The government wants to give your flu a government-sounding name in an attempt to save the barbecue industry, calling the flu strain Type A/H1N1

There are complaints from abroad too. Israeli officials suggest renaming our flu Mexican flu, saying the reference to pigs is offensive to Muslim and Jewish sensitivities over pork (the pig lobby has gone international).

 By now, though a change is probably too late.  “Swine Flu” has been burned into our brains and even official health-advice web addresses use it: www.cdc.gov/swineflu

 Plus, we are so frightened of getting sick, a name change would probably cause an already panicky public to fear yet another outbreak of another type of flu.

 Nevertheless, the Department of Agriculture continues to push for change, stating that there are no known sick U.S. pigs.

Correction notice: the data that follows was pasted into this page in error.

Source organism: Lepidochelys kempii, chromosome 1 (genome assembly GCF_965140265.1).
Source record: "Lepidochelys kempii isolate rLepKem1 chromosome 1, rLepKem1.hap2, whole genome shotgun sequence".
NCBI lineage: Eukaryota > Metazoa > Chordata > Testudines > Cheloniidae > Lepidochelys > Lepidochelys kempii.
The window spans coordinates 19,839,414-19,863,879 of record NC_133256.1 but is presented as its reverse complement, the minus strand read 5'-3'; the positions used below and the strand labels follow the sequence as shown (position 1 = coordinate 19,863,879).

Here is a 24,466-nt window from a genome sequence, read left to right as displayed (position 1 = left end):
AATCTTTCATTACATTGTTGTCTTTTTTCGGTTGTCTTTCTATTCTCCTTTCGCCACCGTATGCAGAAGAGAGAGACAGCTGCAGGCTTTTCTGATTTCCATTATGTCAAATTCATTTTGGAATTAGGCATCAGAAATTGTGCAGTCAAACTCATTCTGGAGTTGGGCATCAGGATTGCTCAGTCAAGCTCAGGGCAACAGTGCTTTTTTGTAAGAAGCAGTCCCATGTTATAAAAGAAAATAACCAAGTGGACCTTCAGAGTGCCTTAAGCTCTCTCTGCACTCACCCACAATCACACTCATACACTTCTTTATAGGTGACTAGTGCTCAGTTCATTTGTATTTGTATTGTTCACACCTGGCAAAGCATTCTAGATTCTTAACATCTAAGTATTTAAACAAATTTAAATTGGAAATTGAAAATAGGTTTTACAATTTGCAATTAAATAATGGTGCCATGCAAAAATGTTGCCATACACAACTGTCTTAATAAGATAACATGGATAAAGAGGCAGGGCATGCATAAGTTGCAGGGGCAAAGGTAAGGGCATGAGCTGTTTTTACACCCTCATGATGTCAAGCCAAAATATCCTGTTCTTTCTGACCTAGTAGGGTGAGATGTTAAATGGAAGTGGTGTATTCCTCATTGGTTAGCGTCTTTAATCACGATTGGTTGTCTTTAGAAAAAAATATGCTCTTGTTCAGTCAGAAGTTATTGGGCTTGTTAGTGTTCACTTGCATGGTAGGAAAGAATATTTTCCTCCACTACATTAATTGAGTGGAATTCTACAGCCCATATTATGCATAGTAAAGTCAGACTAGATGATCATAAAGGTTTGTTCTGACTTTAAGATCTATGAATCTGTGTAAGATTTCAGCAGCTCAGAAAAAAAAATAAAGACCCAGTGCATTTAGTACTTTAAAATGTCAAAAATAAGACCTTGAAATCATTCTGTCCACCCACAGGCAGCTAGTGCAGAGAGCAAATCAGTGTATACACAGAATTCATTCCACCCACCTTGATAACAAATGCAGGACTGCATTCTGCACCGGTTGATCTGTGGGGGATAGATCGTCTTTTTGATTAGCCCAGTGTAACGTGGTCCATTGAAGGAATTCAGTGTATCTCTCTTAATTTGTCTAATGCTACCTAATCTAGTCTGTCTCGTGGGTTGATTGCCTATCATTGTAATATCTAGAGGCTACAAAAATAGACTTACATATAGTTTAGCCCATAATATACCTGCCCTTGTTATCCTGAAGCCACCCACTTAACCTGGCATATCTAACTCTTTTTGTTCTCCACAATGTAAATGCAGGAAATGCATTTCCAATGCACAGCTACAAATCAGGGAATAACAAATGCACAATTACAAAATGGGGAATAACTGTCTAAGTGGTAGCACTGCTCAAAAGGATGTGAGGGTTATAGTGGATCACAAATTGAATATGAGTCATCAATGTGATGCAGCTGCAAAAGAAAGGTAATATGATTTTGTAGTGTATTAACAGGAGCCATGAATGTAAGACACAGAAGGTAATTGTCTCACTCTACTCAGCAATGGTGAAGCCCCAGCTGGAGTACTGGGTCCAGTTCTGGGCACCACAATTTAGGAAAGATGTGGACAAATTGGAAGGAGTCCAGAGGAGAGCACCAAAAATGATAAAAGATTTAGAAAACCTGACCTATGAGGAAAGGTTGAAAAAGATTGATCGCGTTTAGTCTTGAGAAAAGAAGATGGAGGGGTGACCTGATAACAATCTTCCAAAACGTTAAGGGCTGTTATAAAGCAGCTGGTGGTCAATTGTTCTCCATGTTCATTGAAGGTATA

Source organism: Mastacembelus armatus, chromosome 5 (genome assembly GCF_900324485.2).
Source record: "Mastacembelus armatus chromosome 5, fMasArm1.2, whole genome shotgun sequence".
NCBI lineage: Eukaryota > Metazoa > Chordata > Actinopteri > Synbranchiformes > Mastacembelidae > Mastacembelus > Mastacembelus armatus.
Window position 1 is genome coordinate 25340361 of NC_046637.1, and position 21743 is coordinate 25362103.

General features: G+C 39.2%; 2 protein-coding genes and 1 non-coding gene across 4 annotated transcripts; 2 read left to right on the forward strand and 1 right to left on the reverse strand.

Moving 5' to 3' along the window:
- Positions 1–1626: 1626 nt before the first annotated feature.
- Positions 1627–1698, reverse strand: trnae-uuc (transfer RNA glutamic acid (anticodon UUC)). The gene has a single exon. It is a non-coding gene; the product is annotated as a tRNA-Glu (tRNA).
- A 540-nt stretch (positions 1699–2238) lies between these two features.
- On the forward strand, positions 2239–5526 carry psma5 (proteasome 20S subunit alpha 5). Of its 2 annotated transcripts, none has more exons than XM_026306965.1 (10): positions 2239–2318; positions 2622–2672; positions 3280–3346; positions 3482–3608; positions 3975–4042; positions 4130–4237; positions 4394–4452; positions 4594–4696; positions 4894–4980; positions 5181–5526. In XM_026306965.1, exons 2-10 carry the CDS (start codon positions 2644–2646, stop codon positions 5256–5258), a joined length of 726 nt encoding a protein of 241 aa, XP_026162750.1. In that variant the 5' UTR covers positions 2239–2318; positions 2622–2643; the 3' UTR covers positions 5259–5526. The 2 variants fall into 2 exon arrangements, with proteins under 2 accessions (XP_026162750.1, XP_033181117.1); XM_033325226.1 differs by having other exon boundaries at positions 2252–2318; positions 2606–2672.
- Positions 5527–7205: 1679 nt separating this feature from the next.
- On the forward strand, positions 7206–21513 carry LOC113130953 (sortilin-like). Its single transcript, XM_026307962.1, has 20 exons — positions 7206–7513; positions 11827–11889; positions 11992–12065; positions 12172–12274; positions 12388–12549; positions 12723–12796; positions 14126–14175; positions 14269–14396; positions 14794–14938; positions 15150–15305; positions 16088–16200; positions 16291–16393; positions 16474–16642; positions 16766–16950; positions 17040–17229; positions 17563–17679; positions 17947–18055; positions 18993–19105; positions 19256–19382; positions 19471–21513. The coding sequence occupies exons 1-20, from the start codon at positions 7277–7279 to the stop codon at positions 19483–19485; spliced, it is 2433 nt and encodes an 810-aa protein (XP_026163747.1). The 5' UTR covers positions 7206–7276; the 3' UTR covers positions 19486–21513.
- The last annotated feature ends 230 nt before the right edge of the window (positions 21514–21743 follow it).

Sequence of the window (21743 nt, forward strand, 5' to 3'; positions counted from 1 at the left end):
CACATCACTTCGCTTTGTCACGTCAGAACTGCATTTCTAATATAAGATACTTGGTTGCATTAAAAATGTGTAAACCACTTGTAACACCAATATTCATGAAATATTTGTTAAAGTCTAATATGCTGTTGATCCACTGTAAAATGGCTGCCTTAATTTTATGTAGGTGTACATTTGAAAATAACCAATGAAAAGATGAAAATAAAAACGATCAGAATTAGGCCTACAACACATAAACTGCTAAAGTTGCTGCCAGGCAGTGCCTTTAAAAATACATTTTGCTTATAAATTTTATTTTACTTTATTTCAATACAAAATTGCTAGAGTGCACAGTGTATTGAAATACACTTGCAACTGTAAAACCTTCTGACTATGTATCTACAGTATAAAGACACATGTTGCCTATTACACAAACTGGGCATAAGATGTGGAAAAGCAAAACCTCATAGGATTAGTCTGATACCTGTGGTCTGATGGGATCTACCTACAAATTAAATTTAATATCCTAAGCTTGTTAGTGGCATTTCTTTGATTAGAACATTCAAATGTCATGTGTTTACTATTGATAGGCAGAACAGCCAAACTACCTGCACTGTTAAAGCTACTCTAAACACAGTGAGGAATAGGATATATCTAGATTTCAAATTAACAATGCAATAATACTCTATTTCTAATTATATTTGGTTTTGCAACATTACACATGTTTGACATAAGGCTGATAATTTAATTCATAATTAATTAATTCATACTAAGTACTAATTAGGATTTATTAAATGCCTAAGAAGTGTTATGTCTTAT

Not unless the Pig lobby has something to say about it.

Mercury Rising Makes Bella a Pleased Poodle Puppy

Last winter, Bella, a dainty poodle who lives in Cary was clearly not happy about taking a walk on a frosty winter morning, even though she was quite the fashion plate in her layered look: A soft pink lined jacket over a fuschia sweater, all of which matched the cute pink ribbon in her hair and her lovely pink leash.  She was hardly in the mood to walk the red carpet, however.

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 No, I am not pleased, thank you very much.  I know I look terribly chic in my sweater and coat with matching hair ribbon and leash, but REALLY!  It’s 37 degrees out here and I would rather be in bed eating doggy bon bons.  I am cold and want to go home.

Now it is spring, and it feels like summer, perfect poodle weather, and Bella is more than pleased and happy on her walk.

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Ahhh…I feel sooooo much better. The temperature is 80 now, much more civilized for taking a morning stroll.  Don’t get me wrong. I love my trendy outfit, but being naked on a warm day is much nicer.